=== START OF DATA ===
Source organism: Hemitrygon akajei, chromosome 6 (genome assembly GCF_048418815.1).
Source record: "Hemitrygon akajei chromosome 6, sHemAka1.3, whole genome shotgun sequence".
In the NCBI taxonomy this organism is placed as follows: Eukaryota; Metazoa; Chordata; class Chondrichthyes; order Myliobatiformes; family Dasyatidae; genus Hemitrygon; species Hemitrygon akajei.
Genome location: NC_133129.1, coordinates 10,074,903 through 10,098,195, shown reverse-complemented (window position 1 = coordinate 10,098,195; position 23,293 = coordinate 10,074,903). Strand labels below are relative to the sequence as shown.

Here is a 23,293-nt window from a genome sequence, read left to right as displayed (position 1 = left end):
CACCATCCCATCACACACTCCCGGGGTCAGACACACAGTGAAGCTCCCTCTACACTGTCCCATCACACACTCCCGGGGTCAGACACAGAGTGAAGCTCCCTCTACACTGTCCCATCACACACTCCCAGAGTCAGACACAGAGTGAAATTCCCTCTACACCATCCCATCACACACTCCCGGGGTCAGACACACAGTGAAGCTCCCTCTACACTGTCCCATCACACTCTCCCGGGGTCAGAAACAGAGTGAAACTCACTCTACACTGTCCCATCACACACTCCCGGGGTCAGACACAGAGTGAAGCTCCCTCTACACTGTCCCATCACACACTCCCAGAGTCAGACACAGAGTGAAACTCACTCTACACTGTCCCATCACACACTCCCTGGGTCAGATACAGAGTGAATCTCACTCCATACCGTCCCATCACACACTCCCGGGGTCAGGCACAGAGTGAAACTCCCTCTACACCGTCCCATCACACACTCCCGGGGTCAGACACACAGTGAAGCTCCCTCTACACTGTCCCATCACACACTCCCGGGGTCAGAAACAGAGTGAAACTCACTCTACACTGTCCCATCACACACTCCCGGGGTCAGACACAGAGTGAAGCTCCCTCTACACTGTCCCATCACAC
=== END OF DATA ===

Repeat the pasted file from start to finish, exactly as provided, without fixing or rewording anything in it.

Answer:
Source organism: Hemitrygon akajei, chromosome 6 (genome assembly GCF_048418815.1).
Source record: "Hemitrygon akajei chromosome 6, sHemAka1.3, whole genome shotgun sequence".
In the NCBI taxonomy this organism is placed as follows: Eukaryota; Metazoa; Chordata; class Chondrichthyes; order Myliobatiformes; family Dasyatidae; genus Hemitrygon; species Hemitrygon akajei.
Genome location: NC_133129.1, coordinates 10,074,903 through 10,098,195, shown reverse-complemented (window position 1 = coordinate 10,098,195; position 23,293 = coordinate 10,074,903). Strand labels below are relative to the sequence as shown.

Here is a 23,293-nt window from a genome sequence, read left to right as displayed (position 1 = left end):
CACCATCCCATCACACACTCCCGGGGTCAGACACACAGTGAAGCTCCCTCTACACTGTCCCATCACACACTCCCGGGGTCAGACACAGAGTGAAGCTCCCTCTACACTGTCCCATCACACACTCCCAGAGTCAGACACAGAGTGAAATTCCCTCTACACCATCCCATCACACACTCCCGGGGTCAGACACACAGTGAAGCTCCCTCTACACTGTCCCATCACACTCTCCCGGGGTCAGAAACAGAGTGAAACTCACTCTACACTGTCCCATCACACACTCCCGGGGTCAGACACAGAGTGAAGCTCCCTCTACACTGTCCCATCACACACTCCCAGAGTCAGACACAGAGTGAAACTCACTCTACACTGTCCCATCACACACTCCCTGGGTCAGATACAGAGTGAATCTCACTCCATACCGTCCCATCACACACTCCCGGGGTCAGGCACAGAGTGAAACTCCCTCTACACCGTCCCATCACACACTCCCGGGGTCAGACACACAGTGAAGCTCCCTCTACACTGTCCCATCACACACTCCCGGGGTCAGAAACAGAGTGAAACTCACTCTACACTGTCCCATCACACACTCCCGGGGTCAGACACAGAGTGAAGCTCCCTCTACACTGTCCCATCACAC